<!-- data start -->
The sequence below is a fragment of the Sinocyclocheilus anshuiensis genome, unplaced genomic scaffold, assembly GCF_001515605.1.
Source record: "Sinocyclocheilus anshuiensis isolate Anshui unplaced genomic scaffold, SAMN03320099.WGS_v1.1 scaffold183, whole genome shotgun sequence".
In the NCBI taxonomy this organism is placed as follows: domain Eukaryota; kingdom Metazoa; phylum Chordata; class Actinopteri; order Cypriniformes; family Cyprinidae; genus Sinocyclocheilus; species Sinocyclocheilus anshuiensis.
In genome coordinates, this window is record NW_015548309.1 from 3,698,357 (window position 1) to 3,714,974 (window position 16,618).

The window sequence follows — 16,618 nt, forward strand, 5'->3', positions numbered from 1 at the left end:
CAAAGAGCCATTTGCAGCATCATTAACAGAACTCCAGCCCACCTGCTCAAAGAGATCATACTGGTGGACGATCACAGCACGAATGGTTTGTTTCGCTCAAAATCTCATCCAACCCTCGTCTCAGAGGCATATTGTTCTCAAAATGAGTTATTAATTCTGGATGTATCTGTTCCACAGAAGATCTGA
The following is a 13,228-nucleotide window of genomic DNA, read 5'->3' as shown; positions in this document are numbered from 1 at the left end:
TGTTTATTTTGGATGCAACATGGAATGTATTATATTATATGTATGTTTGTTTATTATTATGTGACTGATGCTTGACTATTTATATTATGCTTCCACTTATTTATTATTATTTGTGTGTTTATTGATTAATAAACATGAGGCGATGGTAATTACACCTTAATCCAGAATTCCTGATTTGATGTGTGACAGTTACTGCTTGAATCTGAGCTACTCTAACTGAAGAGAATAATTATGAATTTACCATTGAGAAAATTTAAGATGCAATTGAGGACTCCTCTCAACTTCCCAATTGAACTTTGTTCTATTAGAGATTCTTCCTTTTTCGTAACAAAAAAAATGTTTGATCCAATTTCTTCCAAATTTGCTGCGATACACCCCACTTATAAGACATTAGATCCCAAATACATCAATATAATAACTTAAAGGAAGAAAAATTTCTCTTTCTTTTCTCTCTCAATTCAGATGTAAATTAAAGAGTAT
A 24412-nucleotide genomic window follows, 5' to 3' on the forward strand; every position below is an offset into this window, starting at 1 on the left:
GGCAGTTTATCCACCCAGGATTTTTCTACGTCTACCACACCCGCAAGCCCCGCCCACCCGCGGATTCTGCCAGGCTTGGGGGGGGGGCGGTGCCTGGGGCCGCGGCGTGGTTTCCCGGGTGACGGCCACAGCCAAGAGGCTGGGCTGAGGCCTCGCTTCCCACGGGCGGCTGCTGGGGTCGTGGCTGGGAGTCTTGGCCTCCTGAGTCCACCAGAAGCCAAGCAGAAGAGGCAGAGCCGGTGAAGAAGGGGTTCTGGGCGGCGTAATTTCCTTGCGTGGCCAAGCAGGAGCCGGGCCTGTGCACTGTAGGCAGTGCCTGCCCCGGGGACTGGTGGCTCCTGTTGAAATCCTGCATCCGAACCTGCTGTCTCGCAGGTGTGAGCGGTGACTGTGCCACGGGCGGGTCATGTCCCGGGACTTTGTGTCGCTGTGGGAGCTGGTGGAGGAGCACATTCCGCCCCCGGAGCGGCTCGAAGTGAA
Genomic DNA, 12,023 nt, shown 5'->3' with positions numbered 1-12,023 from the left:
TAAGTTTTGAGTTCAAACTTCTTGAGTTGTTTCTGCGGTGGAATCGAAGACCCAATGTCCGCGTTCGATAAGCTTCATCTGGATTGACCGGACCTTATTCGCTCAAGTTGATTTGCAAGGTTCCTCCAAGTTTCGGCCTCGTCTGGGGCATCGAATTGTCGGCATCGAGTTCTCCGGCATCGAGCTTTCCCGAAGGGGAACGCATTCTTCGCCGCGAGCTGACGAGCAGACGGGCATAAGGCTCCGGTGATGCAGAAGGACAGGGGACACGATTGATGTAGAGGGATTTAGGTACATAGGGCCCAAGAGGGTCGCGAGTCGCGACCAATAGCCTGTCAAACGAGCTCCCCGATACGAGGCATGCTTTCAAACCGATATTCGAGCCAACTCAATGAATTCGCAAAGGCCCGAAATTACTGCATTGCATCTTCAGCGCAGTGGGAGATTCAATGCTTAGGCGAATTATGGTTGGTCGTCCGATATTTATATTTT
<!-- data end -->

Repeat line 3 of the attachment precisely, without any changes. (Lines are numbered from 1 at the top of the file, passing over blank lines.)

In the NCBI taxonomy this organism is placed as follows: domain Eukaryota; kingdom Metazoa; phylum Chordata; class Actinopteri; order Cypriniformes; family Cyprinidae; genus Sinocyclocheilus; species Sinocyclocheilus anshuiensis.